Cylinder seal and modern impression: god with flowing vase; griffin demon
ca. 12th century B.C.
1.83 in. (4.65 cm)
Bequest of W. Gedney Beatty, 1941
On view at The Met Fifth Avenue in Gallery 402
Although engraved stones had been used as early as the seventh millennium B.C. to stamp impressions in clay, the invention in the fourth millennium B.C. of carved cylinders that could be rolled over clay allowed the development of more complex seal designs. These cylinder seals, first used in Mesopotamia, served as a mark of ownership or identification. Seals were either impressed on lumps of clay that were used to close jars, doors, and baskets, or they were rolled onto clay tablets that recorded information about commercial or legal transactions. The seals were often made of precious stones. Protective properties may have been ascribed to both the material itself and the carved designs. Seals are important to the study of ancient Near Eastern art because many examples survive from every period and can, therefore, help to define chronological phases. Often preserving imagery no longer extant in any other medium, they serve as a visual chronicle of style and iconography.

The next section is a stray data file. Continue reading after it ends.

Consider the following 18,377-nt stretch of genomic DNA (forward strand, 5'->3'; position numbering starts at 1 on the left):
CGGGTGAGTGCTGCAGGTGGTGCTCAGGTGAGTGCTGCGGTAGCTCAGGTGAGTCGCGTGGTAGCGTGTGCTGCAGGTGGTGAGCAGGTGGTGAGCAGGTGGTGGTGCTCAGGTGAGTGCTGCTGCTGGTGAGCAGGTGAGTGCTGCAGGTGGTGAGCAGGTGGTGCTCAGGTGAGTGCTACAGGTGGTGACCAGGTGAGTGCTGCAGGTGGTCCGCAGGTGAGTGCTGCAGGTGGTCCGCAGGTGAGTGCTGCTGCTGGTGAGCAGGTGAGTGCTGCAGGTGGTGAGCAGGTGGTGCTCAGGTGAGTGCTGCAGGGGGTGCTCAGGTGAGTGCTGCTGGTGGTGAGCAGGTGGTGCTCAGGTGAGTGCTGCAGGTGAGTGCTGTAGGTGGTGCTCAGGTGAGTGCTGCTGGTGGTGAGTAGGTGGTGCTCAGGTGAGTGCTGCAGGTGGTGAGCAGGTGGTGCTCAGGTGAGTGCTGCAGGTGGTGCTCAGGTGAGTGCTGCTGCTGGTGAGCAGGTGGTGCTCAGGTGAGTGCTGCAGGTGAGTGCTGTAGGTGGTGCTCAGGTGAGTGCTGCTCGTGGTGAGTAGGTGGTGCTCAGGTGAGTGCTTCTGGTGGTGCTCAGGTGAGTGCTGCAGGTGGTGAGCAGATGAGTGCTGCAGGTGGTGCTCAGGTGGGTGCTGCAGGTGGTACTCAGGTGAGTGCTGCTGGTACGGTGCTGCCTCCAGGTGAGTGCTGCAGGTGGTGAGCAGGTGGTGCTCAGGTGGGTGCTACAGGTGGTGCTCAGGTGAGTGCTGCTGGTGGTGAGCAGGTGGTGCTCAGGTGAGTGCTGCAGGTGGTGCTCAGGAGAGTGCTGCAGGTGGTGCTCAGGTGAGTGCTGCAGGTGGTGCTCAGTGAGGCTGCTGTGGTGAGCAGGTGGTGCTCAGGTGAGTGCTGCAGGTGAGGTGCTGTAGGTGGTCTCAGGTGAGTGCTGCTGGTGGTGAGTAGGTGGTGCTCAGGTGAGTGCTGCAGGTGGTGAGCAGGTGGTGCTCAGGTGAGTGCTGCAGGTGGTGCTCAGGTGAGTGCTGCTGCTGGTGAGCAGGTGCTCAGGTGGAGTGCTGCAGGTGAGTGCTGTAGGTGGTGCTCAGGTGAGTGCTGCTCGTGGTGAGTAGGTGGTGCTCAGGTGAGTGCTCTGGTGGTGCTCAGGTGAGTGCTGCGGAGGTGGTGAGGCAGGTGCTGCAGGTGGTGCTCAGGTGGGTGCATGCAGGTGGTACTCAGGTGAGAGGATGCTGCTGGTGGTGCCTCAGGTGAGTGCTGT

The modern impression of the seal is shown so that the entire design can be seen. This seal shows a griffin demon with raised right hand. A god wearing a skirt marked with a pattern, perhaps indicating mountains, holds a vessel with streams of water flowing out of it. A crescent, star and plant appear as well as cuneiform inscription which may have been added after the seal’s manufacture.
By 1811, collection of Captain Abraham Lockett, London; sometime before 1821, collection of Sir William Ousley, Crickhowell, Whales; from 1924, on loan by W. Gedney Beatty to the Museum (L.2364.7); acquired by the Museum in 1941, bequest of W. Gedney Beatty.
"Curious Creatures and Bizarre Beasts," Monmouth Museum, Lincroft, New Jersey, January 28–April 1, 1979.
Ousley, Sir William. 1821. Travels in Various Countries of the East; More Particularly Persia. Vol. II. London: Rodwell and Martin, p. 536, pl. XXXVII.